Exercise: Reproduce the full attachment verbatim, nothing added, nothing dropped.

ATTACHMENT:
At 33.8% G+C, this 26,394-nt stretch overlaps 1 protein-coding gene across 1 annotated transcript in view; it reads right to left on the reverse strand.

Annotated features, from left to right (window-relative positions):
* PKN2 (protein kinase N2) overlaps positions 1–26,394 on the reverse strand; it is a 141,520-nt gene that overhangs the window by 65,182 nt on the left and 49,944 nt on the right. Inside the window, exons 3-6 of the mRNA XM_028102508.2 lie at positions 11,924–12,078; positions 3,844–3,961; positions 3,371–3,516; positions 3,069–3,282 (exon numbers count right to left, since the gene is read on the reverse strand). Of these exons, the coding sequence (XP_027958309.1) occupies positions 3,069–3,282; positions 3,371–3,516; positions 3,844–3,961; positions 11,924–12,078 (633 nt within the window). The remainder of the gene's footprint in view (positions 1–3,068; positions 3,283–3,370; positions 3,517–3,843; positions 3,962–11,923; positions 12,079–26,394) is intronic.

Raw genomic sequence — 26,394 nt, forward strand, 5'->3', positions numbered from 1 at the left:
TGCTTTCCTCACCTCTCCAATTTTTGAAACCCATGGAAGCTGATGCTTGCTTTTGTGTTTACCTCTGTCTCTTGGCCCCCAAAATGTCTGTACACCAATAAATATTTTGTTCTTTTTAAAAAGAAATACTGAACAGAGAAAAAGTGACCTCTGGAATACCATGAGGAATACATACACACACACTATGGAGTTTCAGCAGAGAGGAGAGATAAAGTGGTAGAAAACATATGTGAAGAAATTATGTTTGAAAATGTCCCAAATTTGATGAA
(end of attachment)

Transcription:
At 33.8% G+C, this 26,394-nt stretch overlaps 1 protein-coding gene across 1 annotated transcript in view; it reads right to left on the reverse strand.

Annotated features, from left to right (window-relative positions):
* PKN2 (protein kinase N2) overlaps positions 1–26,394 on the reverse strand; it is a 141,520-nt gene that overhangs the window by 65,182 nt on the left and 49,944 nt on the right. Inside the window, exons 3-6 of the mRNA XM_028102508.2 lie at positions 11,924–12,078; positions 3,844–3,961; positions 3,371–3,516; positions 3,069–3,282 (exon numbers count right to left, since the gene is read on the reverse strand). Of these exons, the coding sequence (XP_027958309.1) occupies positions 3,069–3,282; positions 3,371–3,516; positions 3,844–3,961; positions 11,924–12,078 (633 nt within the window). The remainder of the gene's footprint in view (positions 1–3,068; positions 3,283–3,370; positions 3,517–3,843; positions 3,962–11,923; positions 12,079–26,394) is intronic.

Raw genomic sequence — 26,394 nt, forward strand, 5'->3', positions numbered from 1 at the left:
TGCTTTCCTCACCTCTCCAATTTTTGAAACCCATGGAAGCTGATGCTTGCTTTTGTGTTTACCTCTGTCTCTTGGCCCCCAAAATGTCTGTACACCAATAAATATTTTGTTCTTTTTAAAAAGAAATACTGAACAGAGAAAAAGTGACCTCTGGAATACCATGAGGAATACATACACACACACTATGGAGTTTCAGCAGAGAGGAGAGATAAAGTGGTAGAAAACATATGTGAAGAAATTATGTTTGAAAATGTCCCAAATTTGATGAA